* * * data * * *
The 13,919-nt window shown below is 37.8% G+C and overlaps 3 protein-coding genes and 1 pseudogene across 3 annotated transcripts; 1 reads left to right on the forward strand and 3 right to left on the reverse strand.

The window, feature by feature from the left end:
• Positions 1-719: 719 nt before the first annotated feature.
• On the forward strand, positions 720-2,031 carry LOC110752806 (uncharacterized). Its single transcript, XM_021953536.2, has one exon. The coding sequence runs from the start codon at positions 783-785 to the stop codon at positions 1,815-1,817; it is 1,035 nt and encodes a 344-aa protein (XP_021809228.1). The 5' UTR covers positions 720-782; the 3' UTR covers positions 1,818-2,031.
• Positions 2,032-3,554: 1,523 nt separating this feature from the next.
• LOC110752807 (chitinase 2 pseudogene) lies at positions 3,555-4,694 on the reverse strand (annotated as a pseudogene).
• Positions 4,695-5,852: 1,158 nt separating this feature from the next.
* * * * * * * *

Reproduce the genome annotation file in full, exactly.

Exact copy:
The 13,919-nt window shown below is 37.8% G+C and overlaps 3 protein-coding genes and 1 pseudogene across 3 annotated transcripts; 1 reads left to right on the forward strand and 3 right to left on the reverse strand.

The window, feature by feature from the left end:
• Positions 1-719: 719 nt before the first annotated feature.
• On the forward strand, positions 720-2,031 carry LOC110752806 (uncharacterized). Its single transcript, XM_021953536.2, has one exon. The coding sequence runs from the start codon at positions 783-785 to the stop codon at positions 1,815-1,817; it is 1,035 nt and encodes a 344-aa protein (XP_021809228.1). The 5' UTR covers positions 720-782; the 3' UTR covers positions 1,818-2,031.
• Positions 2,032-3,554: 1,523 nt separating this feature from the next.
• LOC110752807 (chitinase 2 pseudogene) lies at positions 3,555-4,694 on the reverse strand (annotated as a pseudogene).
• Positions 4,695-5,852: 1,158 nt separating this feature from the next.